How does reverse ETL work?

The main components of the reverse ETL process are:

  • Data sources. These are the systems that store your data, such as your company’s data cloud or warehouse (like Google BigQuery or Snowflake).
  • Integration. This is how your data sources communicate with your target systems, so they can share data in a way that makes sense for the destination.
  • Target (or destination) systems. These systems receive the data and use it to complete business team tasks or forecasting, such as CRMs or analytics tools.

Steps of reverse ETL platform

There are five key steps of reverse ETL:

  1. Extract. During this step, you query your company database to extract the data you need.
  2. Transform. Because the format of your database data may not match the format of the destination system, the reverse ETL may need to transform the data for use in the destination system. The reverse ETL uses data mapping, so this works seamlessly.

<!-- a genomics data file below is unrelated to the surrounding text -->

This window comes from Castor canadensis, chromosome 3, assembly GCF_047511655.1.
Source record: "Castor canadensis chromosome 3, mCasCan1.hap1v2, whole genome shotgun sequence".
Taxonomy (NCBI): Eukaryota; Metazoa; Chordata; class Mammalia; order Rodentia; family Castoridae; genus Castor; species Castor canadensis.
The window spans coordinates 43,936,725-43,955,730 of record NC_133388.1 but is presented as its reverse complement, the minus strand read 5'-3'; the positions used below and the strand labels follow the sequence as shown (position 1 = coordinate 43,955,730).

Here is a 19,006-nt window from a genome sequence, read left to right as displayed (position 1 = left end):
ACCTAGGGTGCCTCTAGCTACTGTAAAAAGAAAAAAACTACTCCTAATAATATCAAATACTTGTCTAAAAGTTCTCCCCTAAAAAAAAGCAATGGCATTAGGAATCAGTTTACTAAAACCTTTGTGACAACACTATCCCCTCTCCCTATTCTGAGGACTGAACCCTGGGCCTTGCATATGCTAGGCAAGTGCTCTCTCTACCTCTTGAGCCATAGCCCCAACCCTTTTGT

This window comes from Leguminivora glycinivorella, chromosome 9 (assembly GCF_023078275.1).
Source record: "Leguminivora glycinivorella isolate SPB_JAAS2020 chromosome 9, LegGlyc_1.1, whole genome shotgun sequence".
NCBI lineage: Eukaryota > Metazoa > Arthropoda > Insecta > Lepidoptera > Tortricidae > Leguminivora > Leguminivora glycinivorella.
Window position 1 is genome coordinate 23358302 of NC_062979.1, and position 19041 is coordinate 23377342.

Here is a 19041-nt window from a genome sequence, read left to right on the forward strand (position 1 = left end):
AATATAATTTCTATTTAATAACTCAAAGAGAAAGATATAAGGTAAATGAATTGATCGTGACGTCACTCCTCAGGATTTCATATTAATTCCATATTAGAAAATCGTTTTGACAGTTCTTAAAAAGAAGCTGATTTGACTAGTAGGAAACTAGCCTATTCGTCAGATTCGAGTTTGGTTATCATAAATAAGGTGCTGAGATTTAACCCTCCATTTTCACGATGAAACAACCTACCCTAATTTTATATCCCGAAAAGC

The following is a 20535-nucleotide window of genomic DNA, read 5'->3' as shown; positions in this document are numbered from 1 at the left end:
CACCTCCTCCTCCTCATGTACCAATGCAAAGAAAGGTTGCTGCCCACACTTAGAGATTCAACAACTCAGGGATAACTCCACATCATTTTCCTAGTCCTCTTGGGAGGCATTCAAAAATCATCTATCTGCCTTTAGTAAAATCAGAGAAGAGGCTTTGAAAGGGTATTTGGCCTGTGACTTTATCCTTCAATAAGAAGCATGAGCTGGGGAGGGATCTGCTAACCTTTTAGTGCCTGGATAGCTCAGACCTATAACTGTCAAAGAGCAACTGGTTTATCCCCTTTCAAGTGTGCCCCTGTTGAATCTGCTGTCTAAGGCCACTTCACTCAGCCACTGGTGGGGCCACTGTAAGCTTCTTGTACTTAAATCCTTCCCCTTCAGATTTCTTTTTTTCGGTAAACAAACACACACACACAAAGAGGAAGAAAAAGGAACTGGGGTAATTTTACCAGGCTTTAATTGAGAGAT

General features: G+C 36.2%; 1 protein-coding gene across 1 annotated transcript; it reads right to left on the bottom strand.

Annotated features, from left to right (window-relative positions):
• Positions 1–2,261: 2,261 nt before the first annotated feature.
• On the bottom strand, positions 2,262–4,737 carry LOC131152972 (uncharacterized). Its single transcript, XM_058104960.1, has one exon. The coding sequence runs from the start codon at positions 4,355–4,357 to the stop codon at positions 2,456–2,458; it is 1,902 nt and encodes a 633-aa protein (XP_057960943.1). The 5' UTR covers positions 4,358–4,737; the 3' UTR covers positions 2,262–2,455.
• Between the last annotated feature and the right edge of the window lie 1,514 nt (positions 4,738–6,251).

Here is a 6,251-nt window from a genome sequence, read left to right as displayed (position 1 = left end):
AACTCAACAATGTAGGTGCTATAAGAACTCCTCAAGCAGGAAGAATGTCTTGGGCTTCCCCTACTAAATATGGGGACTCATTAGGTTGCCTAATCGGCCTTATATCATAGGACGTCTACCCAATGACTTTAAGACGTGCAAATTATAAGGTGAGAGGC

3. Load. The reverse ETL helps load the data into the destination system. Depending on your setup, you may use manual loading, API integration, batch processing, or some other method.
  4. Activate. After the data is loaded into the destination system, such as a CRM or finance tool, the teams access the system to perform desired actions.
  5. Monitor. You’ll need to monitor your reverse ETL tool continually. Depending on which tool you choose, you may be able to set up notifications or flags in case of certain errors or system problems — such as incorrectly setting up data conversion or mapping.

Do I need a reverse ETL tool?

With a larger need for personalized messaging and the phasing out of third-party cookies, first-party customer data is becoming more important for businesses. To drive revenue, you need to activate that data in your central data warehouse — a reverse ETL tool can help with this.